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The New Killer Diseases: How the Alarming Evolution of Mutant Germs Threatens Us Allby Elinor Levy
Synopses & Reviews
The strange new disease SARS erupted apparently out of nowhere and has spread at an astonishing rate. Scary as SARS itself is, the disease is also a warning of many possible such outbreaks to come. Featuring the disturbing story of SARS—where it came from, what it is, and how to protect yourself from it—as well as those of many other recently evolved deadly scourges, The New Killer Diseases is a shocking call to arms.
All around us—in our homes, workplaces, and public spaces—bacteria and viruses are evolving at a feverish rate, and our best defenses against them are in danger of being overwhelmed. The threat posed by emerging infectious diseases is as formidable as any challenge the human race has ever faced, and the evolutionary scales may be tipping in favor of the microbes.
In The New Killer Diseases, a respected immunologist and a veteran science author introduce the vital facts the public must know about the astonishing range of killer microbes we are up against. From the SARS and West Nile viruses to mad cow and Ebola, thirty new deadly diseases have arisen since the 1970s, and twenty old scourges, such as plague and cholera, are reemerging. But the FDA only recently approved the first new type of antibiotic in thirty-four years, and vaccines for many of the most lethal viruses are a long way from development. In addition, researchers have only lately discovered that bacteria have been swapping resistance genes—genes that help them evade the drugs meant to kill them—and are evolving new mechanisms to fight off even our best drugs at a startling pace.
Featuring many remarkable stories of people who have contracted bizarre new afflictions, including that of the doctor who first diagnosed SARS and then died from it, The New Killer Diseases empowers readers by revealing in a gripping, detailed fashion the way these new diseases manifest themselves, the symptoms to watch out for, and how to get a correct diagnosis in time. The book also goes to the front lines of the war being waged by researchers and medical professionals across the country, profiling the pioneers who are leading the fight and introducing the latest scientific developments, from new genetic techniques to promising drug programs, which may allow us to beat back the microbe menace.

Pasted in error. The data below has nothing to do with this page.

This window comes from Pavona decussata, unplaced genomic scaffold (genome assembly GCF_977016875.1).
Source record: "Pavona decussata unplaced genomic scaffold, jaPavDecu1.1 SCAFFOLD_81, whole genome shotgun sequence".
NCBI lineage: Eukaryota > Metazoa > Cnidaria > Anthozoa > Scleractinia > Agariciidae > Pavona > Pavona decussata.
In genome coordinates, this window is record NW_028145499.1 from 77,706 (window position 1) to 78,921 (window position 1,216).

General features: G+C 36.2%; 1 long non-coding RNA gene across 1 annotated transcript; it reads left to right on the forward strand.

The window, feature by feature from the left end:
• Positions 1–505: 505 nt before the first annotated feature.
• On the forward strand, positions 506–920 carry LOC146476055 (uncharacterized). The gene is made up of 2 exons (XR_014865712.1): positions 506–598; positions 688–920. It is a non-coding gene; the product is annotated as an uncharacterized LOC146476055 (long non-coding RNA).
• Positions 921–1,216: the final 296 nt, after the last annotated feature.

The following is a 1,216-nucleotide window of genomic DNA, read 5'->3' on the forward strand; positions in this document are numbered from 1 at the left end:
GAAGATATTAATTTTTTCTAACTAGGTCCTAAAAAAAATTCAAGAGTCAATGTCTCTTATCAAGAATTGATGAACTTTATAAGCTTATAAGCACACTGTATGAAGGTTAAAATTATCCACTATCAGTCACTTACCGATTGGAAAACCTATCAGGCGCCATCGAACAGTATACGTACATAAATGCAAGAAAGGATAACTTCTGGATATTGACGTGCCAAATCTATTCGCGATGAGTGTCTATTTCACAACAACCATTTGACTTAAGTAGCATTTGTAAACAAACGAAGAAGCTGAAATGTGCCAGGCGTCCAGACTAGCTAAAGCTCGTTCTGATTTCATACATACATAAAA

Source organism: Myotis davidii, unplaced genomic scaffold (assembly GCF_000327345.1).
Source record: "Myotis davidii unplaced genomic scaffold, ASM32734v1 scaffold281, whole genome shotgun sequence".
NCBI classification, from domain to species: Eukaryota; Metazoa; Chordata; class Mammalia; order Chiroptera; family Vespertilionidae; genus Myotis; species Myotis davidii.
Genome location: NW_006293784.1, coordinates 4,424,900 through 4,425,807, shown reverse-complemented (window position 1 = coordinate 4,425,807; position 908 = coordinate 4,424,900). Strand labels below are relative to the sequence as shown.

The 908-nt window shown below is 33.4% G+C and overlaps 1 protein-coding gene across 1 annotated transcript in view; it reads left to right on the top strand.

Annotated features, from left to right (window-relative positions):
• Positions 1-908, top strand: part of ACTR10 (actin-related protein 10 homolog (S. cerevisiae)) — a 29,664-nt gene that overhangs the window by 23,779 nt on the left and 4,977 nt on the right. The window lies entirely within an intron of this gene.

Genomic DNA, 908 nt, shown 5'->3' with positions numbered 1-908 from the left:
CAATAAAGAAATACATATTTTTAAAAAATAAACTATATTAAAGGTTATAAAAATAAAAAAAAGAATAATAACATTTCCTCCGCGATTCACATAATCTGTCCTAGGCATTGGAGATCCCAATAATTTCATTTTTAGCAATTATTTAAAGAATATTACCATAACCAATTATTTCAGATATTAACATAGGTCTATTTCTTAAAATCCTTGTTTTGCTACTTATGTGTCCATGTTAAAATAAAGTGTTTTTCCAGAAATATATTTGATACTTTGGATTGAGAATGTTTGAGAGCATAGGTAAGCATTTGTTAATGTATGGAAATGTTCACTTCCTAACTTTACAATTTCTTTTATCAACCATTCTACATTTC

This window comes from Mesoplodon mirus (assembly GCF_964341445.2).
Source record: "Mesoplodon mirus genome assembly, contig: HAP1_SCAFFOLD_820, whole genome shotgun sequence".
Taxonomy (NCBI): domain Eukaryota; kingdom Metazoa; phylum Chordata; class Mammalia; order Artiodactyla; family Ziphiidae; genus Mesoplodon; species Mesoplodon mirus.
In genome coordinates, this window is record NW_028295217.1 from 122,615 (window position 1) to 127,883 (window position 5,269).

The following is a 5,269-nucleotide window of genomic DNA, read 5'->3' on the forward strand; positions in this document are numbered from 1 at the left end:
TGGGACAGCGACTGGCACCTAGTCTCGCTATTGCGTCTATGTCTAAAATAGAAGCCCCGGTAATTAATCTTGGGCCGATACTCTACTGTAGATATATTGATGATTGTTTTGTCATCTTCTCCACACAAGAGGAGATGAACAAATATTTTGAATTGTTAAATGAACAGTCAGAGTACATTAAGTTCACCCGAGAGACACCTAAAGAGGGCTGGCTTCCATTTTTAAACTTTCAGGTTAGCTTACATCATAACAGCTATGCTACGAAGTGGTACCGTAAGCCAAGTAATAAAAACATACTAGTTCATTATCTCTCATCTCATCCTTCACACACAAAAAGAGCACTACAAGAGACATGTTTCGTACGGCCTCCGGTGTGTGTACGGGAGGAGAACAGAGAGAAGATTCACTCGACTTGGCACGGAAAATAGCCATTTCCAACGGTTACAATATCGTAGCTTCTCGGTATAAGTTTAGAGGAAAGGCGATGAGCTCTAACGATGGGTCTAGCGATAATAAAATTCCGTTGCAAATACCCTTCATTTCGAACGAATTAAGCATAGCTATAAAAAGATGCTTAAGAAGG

The New Killer Diseases arms us with the knowledge to protect ourselves and our families, leaving us alert and fully informed about the troubling extent of the formidable threat we face.
All around us, bacteria and viruses are evolving at an alarming rate and our best defenses are in danger of becoming overwhelmed. From Ebola, West Nile virus, and mad cow disease to new types of Lyme disease, 30 completely new deadly diseases have arisen in just the last 10 years. Yet, until very recently, the FDA hadn't approved a new antibiotic in 20 years. Diagnosis is often difficult and the right treatment may come too late. Featuring stories of ordinary people who contracted these bizarre new diseases, The New Killer Diseases empowers readers by revealing in a gripping, detailed fashion the horrifying symptoms to watch out for. The book also tells the story of the war underway to combat these diseases and tells everything people should know about the nature and risks of each disease and what they can do to protect themselves from it.
Featuring stories of ordinary people who contracted bizarre new diseases, "The New Killer Diseases" empowers readers by revealing in a gripping, detailed fashion the symptoms to watch out for. The book also tells the story of the war underway to combat these diseases and tells what people should know about the nature and risks of each disease.
Includes bibliographical references (p.  - 302) and index.
About the Author
ELINOR LEVY, Ph.D., is an immunologist and associate professor of microbiology at Boston University and the Boston Medical Center. She has conducted research on HIV and on immune responses in healthy individuals.
MARK FISCHETTI is a contributing editor to Scientific American magazine and a veteran science writer.
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